Arid ground surrounding Burley Cricket Club pitch in the New Forest yesterday, ahead of the Hampshire ban on hoses

Arid ground surrounding Burley Cricket Club pitch in the New Forest yesterday, ahead of the Hampshire ban on hoses

“As the high pressure rises, forecasts predict significant low rainfall, especially in those areas in southern England, which experienced very dry conditions last month.

“Elsewhere in the UK, such as in Northern England, Scotland and Northern Ireland, rainy weather fronts will make limited progress against high pressure, bringing some rain to the north-western parts of the UK.”

A hose ban affecting one million people across Hampshire and the Isle of Wight takes effect today at 5pm.

Southern Water begins its “temporary use ban” today, a week before the start of south east water restrictions for Kent and Sussex, covering 2.2 million people. The 85,000 people on the Isle of Man have been banned since last Friday.

Now, Welsh Water has also announced restrictions for 200,000 customers in Pembrokeshire and a small part of Carmarthenshire since August 19, with the company blaming the drier conditions from the 1976 drought.

Around 17 million more people in other parts of England may soon be affected by further bans after Thames Water and South West Water both warned they may soon need to introduce restrictions, which would affect 15 million customers in London and the Valley of the River. River Thames and around two million in Cornwall, Devon, Dorset and Somerset.

This would mean that a total of 20.5 million people could be affected by the restrictions on water use in England. As things stand, the number of people who have been banned as of today will stand at 1.1 million, rising to 3.3 million next Friday.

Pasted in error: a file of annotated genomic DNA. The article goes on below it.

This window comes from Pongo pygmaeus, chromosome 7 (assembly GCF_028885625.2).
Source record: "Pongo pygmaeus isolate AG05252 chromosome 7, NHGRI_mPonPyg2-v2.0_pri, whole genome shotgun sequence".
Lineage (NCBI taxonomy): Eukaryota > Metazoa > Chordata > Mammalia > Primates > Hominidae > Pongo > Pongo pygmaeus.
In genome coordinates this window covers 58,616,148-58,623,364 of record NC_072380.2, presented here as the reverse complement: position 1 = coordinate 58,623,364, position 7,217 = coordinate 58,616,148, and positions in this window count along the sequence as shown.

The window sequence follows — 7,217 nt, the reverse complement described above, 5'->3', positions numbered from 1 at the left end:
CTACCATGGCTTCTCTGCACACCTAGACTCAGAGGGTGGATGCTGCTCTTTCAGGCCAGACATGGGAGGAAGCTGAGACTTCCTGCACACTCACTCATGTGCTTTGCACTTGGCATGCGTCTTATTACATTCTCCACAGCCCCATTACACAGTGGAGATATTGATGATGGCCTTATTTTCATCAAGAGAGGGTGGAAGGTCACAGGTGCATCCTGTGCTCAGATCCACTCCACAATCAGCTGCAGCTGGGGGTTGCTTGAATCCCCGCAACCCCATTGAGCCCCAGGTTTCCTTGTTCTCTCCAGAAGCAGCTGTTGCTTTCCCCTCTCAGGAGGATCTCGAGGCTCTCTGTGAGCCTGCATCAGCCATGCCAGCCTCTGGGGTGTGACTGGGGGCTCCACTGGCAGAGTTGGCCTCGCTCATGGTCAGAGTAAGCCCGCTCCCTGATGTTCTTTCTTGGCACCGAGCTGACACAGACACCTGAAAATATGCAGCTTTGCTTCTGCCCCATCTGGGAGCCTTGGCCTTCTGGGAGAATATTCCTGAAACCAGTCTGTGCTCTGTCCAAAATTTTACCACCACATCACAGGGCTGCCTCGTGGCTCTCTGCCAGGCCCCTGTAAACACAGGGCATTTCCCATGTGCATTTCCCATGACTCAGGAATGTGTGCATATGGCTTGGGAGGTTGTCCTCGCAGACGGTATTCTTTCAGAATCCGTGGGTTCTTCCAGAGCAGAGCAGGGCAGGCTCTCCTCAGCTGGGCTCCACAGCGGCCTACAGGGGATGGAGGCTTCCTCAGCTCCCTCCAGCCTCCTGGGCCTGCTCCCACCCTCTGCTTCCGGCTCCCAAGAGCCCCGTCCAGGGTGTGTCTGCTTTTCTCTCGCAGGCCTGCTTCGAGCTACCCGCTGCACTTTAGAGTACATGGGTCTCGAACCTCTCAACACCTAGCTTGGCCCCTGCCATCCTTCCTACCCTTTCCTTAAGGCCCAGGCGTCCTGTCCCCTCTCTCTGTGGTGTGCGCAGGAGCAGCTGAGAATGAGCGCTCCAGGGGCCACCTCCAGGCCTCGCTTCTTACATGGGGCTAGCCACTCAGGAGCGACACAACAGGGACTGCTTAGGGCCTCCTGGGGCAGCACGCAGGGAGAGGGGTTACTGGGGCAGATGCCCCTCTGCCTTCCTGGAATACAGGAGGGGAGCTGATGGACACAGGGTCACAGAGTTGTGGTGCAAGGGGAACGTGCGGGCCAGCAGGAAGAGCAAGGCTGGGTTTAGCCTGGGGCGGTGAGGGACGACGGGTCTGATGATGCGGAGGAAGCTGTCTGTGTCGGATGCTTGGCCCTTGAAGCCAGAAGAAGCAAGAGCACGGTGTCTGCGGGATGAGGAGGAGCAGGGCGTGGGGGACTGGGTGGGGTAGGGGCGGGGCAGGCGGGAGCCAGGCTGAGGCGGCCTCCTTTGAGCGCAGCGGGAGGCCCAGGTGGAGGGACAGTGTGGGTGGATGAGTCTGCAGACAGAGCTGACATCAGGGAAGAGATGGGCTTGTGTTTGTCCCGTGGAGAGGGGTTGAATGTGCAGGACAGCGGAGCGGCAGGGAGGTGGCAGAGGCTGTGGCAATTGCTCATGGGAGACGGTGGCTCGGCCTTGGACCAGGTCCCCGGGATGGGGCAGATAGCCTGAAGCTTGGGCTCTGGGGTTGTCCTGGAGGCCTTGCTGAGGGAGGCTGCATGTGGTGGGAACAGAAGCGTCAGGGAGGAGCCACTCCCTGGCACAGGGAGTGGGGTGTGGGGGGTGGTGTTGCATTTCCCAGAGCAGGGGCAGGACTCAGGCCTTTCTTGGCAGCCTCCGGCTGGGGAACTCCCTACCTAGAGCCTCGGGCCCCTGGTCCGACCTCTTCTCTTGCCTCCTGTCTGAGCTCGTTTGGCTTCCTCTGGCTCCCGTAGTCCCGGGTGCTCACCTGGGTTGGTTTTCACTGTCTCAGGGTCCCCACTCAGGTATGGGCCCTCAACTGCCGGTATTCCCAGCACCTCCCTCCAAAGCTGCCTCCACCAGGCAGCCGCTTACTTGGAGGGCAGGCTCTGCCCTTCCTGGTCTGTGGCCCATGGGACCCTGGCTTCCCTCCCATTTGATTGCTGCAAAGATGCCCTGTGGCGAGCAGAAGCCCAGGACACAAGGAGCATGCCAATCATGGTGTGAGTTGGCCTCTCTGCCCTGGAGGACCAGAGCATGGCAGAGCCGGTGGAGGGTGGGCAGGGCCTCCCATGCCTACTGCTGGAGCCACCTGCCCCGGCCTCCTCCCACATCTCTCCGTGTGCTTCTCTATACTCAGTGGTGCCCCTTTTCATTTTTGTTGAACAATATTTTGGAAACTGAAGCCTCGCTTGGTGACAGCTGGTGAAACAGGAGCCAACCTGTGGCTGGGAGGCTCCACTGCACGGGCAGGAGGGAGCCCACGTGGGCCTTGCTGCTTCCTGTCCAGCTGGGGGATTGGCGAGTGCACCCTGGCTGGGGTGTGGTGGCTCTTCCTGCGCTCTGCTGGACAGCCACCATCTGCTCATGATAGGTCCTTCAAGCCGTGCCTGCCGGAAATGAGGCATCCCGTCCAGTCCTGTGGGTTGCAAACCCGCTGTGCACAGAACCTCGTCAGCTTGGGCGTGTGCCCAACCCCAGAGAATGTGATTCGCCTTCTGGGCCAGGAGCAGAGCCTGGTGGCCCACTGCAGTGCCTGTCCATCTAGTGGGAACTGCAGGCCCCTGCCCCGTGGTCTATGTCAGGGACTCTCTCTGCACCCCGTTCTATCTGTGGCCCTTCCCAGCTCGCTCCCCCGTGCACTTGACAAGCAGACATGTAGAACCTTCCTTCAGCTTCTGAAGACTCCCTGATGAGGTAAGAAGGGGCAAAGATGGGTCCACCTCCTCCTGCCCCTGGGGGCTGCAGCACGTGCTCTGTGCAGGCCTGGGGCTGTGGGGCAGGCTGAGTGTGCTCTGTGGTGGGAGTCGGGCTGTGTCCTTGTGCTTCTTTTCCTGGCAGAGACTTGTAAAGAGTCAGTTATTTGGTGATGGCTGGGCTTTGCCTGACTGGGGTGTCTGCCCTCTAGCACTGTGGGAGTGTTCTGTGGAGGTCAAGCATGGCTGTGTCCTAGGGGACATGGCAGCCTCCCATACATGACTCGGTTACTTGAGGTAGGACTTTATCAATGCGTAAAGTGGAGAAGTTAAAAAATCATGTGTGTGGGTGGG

The temporary ban on Welsh Water, announced yesterday, will mean that customers in the affected areas will not be able to water their plants, wash their cars or clean windows using a hose. Violators could be subject to a fine of up to £ 1,000.

The Met Office says it is still too early to know how long the heat wave will last.

However, he reassured “there are indications of a return to more changing conditions from around mid-August”.

Questions and Answers: Where are the hose bans and what could happen if one breaks?

Where have the bans on hoses been introduced?

  • Manx water: Isle of Man, since last Friday
  • Southern water: Hampshire and the Isle of Wight, starting today
  • Southeast water: Kent and Sussex, starting next Friday
  • Welsh water: Pembrokeshire and small parts of Carmarthenshire, from 19th August

What are the rules?

Once the ban is in place, you will not be allowed to use a hose or sprinkler to water your yard, clean your car or boat, fill a swimming pool or ornamental pond. Pressure washing of a patio is also prohibited. But the use of watering cans is allowed.

Who is exempt?

Disabled people – with a blue badge – are exempt from irrigating their garden. So are the ones who water an area for a national or international sporting event.

People who water freshly laid grass and newly purchased plants can apply for exemptions.

Commercial car washes and professional window washers are not affected by the ban.

What happens if I break the ban?

You could be prosecuted and punished with a fine of up to £ 1,000 in the courts if found guilty.